Last Tuesday, July 23, the San Diego City Council heard from critics, loud and clear, before voting to approve 5G guidelines. While the city touts its stealth designs, techno-blight isn't the only thing opponents care about.
Health impacts from inescapable radiofrequency was a top concern. In fact, health concerns carry no weight in the process; a 1996 federal law bars cities from considering the health effects of radio frequency in siting towers.
Tucked into the city's twelfth land-use update are "small cell" guidelines that will fast-track thousands of mini cell towers throughout the city, a requirement of a new federal law that took effect in January. They'll go on street lights and traffic signs, in parks, near schools, by homes.
"We have no poles, no cobra lights, so every 5G installation will be a separate tower," said Don Taylor, chair of the Kensington-Talmadge community planning group, which sought changes to the draft. The group's first wish was to ensure that projects proposed in historic and potential historic districts "shall not erode the aesthetic character of the community."
Done. The federal order allows eyesores if the city has no design criteria. "Fortunately, we do," said city planner Simon Tse. The Kensington group wanted to follow city staff's recommendation that the guidelines go into the land development code manual so they are enforceable. Planning groups rely on the city's current wireless guidelines to evaluate small cell installations.
And third was a change sought by health advocates: a wireless community master plan. "With no master plan from any telecom company, we have no idea what they are each going to do – where small cells will go and exactly how many and on how many poles, existing or new," says Sue Brinchman, director of the nonprofit Center for Electrosmog Prevention, in an email.
That one didn't fly. According to a memo from the city attorney, such a plan would require extensive public comments on sites, sure to slow the process – against the Federal Communications Commission order.
But city planner Karen Lynch said for new poles coming into the right-of-way in Kensington, there would be a Neighborhood Use Permit process that would allow community voices, and the decision could be appealed to the planning commission. Planners would recommend the carrier come in with as many sites as they can for the community to aid the review, "almost like a Master Plan, but not – it's just several locations."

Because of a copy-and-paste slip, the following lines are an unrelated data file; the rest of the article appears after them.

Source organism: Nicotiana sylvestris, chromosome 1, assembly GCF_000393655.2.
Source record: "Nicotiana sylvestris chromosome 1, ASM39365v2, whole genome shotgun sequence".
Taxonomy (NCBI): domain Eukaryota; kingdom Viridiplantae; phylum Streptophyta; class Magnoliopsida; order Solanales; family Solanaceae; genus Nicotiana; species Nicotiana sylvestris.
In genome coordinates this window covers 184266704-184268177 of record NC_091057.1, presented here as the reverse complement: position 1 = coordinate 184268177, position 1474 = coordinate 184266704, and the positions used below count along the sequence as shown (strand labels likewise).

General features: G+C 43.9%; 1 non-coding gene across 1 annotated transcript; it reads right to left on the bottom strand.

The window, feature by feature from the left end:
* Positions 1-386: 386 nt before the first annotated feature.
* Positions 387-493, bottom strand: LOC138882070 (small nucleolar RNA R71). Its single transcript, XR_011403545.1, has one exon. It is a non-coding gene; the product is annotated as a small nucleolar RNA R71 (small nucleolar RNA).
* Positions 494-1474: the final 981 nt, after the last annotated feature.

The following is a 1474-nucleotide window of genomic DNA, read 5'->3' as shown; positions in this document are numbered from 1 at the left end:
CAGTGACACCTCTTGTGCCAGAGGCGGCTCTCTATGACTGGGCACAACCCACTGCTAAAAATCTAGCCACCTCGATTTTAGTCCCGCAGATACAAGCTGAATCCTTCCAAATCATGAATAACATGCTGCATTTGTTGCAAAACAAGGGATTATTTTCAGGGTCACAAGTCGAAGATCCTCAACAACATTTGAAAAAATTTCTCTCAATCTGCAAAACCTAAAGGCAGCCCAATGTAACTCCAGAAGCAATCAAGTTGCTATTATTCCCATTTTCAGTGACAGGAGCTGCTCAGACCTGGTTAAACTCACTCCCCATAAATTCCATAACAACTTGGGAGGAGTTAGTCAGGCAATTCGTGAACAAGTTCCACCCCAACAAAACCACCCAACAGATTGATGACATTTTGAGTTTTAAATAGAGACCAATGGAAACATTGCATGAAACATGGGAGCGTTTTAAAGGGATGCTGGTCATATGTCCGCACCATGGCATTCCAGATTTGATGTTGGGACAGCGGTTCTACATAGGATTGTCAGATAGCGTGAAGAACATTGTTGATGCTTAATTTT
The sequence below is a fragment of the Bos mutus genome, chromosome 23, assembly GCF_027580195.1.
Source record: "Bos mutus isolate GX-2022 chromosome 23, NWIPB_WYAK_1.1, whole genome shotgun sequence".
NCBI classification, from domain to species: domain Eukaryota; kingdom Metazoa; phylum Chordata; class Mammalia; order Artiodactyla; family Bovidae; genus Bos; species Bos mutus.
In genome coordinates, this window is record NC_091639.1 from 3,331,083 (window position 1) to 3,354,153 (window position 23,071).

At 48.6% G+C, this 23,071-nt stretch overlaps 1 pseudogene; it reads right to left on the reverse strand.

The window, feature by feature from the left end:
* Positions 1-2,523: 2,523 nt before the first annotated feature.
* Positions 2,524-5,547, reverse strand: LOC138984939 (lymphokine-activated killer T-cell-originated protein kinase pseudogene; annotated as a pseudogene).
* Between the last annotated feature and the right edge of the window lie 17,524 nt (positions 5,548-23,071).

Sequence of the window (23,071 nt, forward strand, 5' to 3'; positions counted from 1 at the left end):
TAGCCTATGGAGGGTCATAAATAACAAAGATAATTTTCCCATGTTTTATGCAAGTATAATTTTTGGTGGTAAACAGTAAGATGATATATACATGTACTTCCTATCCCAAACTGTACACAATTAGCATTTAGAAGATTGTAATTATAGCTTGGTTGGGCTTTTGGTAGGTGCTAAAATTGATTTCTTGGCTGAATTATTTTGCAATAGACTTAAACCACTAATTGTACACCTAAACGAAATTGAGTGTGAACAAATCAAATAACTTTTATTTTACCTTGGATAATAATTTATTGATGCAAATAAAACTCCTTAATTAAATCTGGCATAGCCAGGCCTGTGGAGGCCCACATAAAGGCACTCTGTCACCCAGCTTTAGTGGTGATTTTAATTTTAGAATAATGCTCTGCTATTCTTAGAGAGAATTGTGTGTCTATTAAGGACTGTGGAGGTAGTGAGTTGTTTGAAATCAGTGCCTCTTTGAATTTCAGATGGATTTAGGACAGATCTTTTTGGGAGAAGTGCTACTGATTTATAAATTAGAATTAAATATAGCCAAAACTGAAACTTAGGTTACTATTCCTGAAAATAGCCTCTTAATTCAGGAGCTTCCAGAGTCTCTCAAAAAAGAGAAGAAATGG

The rollout could begin early as this year, driven by the new law that limits local control and imposes "shot clock" timeframes to process applications: 60 days for equipment on existing structures or 90 days for new ones.
"This is good for the wireless industry but it removes any flexibility the city has to 'partner' with the applicant during project review," notes city staff reports. Since "this partnership often serves as a substitute for due diligence," applicants must do their research.
The guidelines would allow facilities up to 15 cubic feet, attached to an existing light pole or traffic signal, to be processed by ministerial application.
San Diego has come a long way in its design guidelines, Lynch said. "What was allowed 20 years ago is no longer allowed today. Out of the top 10 major cities in the U.S., none have better concealment of macro facilities or better designed small cell sites, likely attributable to our regulations and guidelines."
Health advocates see it differently. Stealth designs won't make up for all the new towers that will sprout like branches on trees – only the trees may have to be removed to make way; trees interfere with certain 5G radiowaves.
"I see an emphasis on concealment with zero safety considerations," Brinchman says of the city's new guidelines. "I see permission to place up to four small cells on one pole." And worst of all, there are "zero setbacks from residences."
Some cities have more protective ordinances that put greater distance between the small cells and people, she says. Marin County's new rules don't allow 5G antenna within 1,500 feet of schools and require antennae to be located a minimum of 1,000 feet apart.
The World Health Organization classified radiofrequency radiation as a possible carcinogen in 2011. While 5G operates on a much higher frequency than earlier generations, it won't replace existing networks, but will expand them to fill in coverage gaps.
Several speakers at the meeting called for the council to delay the vote. "We're just assuming based on research done more than 20 years ago that this is okay," said Antonia Mahoney.
"But we won't know until we put it outside our kids' bedrooms."